(Author’s note… we’ve just returned from two weeks in Scotland, and were to have posted this on September 16th, but held publication until after the funeral of Queen Elizabeth II.  We were in Edinburgh, a mere hundred miles away, when she passed on September 8th, and Edinburgh’s rainy, gray evening seemed appropriate.  This is not an obituary, but publication is held until after the ceremony out of respect.)  

The single, most important piece of information in serving a defendant is his/her/its location.  Without the “where,” nothing else matters.  Domestic defendants, foreign defendants, U.S. citizens living abroad… everything boils down to location.  Now, for many places, just saying something like “I need to serve a defendant in Japan” is perfectly sufficient.  The Hague Service Convention applies, and there is one way to get the job done.  And there’s no question about whether translation is required.  Likewise Mexico, Turkey, Korea, and the like.  In those countries, there’s also just a single way to get things done, and a single authority to ask for help.

But there are a few places around the globe that require further inquiry to determine options and requirements.  This post continues a series to look at particular places that aren’t quite so simple, for better or for worse.


It’s not sufficient to just say you have a defendant to serve in the United Kingdom.  The UK is comprised of four countries, three legal systems, two islands (or parts thereof), and one hell of a mess (more on that later).  I highly recommend that you watch this video as a primer… my commentary stems from the explanation in it.

Point is, saying your defendant is in the UK is not a lot different from saying he’s in “Europe” or “Latin America”.  Sure, it narrows down the concept, but not nearly enough.  In an already-classic Ted Lasso clip, the coach asks incredulously, “how many countries are in this country?”  The unison answer from his cohort: “four.”

It’s really a political mashup of three distinct countries and a fourth that used to be part of a larger whole.  Great Britain is a geographic (and arguably cultural) idea… slightly different from the UK, and definitely different from “the British Isles.”  Seriously… just watch the video above.  Or watch this one.  Or just Google “difference between the UK and Great Britain“.  I won’t belabor the issue– just know that the constituent countries of the UK work a little differently.

Four constituent countries

Pretty straightforward here– the UK is comprised of:

  • England (obviously the most populous and politically dominant, which will hit home shortly)
  • Wales
  • Scotland
  • Northern Ireland
Three judiciaries

Not quite as straightforward– the UK’s legal systems are only three:

  • England and Wales, in a unified system– the granddaddy of all common law systems worldwide.  To be sure, since 2007, there’s been a split in doctrines, with Wales developing its own bodies of law separately from England, but the courts remain unified.
  • Scotland– not exactly common law, not exactly civil law.  Let’s just say the Scots march to the beat of their own drummer.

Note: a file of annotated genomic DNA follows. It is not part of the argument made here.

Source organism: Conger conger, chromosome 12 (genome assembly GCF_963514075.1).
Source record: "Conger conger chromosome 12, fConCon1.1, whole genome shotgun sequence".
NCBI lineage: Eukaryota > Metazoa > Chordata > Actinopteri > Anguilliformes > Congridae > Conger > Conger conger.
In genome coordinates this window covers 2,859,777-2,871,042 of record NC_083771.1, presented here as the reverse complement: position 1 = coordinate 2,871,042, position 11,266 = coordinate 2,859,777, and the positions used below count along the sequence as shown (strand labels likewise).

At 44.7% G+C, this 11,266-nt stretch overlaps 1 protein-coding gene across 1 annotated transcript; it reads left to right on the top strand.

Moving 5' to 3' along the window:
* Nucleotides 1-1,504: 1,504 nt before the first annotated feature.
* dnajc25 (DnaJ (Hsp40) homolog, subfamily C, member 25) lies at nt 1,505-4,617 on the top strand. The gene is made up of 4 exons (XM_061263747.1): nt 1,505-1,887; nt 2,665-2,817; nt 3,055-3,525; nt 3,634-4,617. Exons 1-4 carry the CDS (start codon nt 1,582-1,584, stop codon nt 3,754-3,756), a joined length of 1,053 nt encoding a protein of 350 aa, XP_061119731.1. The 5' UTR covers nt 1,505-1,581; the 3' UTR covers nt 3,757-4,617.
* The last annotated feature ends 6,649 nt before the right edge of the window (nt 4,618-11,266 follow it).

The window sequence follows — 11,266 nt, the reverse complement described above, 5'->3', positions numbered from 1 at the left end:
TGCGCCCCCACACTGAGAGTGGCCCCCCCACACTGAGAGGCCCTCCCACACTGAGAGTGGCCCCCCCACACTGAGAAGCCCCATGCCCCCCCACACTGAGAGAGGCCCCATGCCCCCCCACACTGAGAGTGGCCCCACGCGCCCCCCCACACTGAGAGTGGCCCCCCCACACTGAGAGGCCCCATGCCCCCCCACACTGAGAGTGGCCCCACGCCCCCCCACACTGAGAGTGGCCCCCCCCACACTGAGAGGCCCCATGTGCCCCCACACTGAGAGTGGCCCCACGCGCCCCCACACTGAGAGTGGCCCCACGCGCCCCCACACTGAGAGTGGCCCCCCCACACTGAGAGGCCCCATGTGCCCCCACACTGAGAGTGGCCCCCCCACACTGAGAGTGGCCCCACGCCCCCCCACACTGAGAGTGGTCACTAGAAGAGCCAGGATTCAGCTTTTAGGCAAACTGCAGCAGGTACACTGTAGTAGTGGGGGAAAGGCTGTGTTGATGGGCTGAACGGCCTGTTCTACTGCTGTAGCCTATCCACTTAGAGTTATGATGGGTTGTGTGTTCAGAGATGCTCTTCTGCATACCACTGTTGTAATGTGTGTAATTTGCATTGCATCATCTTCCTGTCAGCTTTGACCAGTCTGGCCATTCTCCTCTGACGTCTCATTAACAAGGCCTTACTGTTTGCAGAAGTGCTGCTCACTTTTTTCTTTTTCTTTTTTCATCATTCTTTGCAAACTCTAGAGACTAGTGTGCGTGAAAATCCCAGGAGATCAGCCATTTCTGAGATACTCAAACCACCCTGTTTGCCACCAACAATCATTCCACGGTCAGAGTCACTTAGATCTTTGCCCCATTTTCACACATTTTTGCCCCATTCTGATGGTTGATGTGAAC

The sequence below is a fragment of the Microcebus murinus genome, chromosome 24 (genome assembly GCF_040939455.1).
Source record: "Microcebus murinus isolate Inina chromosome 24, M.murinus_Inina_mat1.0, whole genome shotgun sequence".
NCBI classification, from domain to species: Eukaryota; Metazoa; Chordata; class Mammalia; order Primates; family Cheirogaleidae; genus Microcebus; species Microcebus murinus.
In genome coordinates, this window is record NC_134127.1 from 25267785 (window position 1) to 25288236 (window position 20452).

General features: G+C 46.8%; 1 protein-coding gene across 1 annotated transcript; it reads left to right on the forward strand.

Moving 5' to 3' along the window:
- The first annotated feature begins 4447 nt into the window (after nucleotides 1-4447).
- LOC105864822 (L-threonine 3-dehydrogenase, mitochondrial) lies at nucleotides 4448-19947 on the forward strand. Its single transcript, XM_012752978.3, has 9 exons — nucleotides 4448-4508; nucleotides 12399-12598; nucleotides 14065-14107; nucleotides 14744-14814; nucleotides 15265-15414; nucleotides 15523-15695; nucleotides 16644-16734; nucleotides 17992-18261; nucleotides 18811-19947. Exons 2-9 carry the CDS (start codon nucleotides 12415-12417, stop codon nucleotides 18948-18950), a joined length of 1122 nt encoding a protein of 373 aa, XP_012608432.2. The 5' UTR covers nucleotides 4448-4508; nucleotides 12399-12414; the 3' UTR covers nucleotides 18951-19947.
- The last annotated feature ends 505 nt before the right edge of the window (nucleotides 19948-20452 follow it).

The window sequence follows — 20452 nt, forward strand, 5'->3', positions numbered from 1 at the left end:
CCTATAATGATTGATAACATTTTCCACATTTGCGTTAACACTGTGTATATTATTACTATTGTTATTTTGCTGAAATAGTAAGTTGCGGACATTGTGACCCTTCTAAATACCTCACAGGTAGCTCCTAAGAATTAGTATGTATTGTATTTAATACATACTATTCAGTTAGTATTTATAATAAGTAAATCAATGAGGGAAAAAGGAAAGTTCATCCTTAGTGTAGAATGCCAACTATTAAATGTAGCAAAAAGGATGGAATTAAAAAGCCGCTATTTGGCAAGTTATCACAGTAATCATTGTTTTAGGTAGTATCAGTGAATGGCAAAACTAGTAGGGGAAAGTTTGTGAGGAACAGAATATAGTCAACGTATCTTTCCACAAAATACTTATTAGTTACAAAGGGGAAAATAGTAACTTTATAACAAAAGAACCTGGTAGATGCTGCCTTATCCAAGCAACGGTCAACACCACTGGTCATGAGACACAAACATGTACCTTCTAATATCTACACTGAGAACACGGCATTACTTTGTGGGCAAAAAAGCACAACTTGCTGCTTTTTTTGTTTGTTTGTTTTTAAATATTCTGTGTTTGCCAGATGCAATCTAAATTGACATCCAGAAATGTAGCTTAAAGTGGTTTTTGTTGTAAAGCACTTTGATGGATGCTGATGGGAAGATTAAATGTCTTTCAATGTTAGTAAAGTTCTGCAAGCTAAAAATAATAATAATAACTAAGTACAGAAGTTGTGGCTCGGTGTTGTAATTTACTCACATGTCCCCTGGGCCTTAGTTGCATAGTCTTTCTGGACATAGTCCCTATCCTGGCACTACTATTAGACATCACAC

• Northern Ireland
Two islands

Don’t confuse the UK with the British Isles– the former is a political distinction, while the latter is geographic.  The official name “The United Kingdom of Great Britain and Northern Ireland” has so much loaded into it that it’s frightening, requiring omission of details here just to preserve some semblance of brevity.  The name also leaves out a fair amount, considering the several special jurisdictions that are decidedly part of the UK, but somewhat on their own administratively and politically.  Chief among those: the Isle of Man (as in the Manx cat) and the Channel Islands, Jersey and Guernsey (like the cows).*

Add in Ireland, and you’re apt to start a fight if you don’t craft the description very carefully, depending on who you talk to.  Ireland is an island– a pretty big one– and commonly considered one of the British Isles (to the chagrin of many Irishmen).  But it hasn’t been a single political entity for a century, having been partitioned in 1922 to create the Irish Free State (the Republic of Ireland since 1948).  Six counties in the north (logically, Northern Ireland) remained part of the United Kingdom, and continue so today.


The one hell of a mess I mentioned earlier?  It’s Brexit, which has spawned threats of:

  • the unraveling of the Good Friday Agreement and a return to The Troubles (see here),
  • Northern Ireland deciding to unify with the Republic on its own,
  • Scottish withdrawal,
  • Wales going its own way

… at this point, it’s impossible to predict where things go from here, and it’s entirely likely that this post will have to be amended in a couple of years.  Stay tuned, because it’s more intriguing than any soap opera or murder mystery.

Bottom Line

This stuff is complicated.  Where your defendant is located within the UK (or on the island called Ireland, for that matter) is a critical bit of information if a plaintiff hopes to properly get things done pursuant to the 1965 Hague Service Convention.  Specificity is key.

* These are Crown Dependencies— not to be confused with Overseas Territories.  Far too intricate a difference to describe here.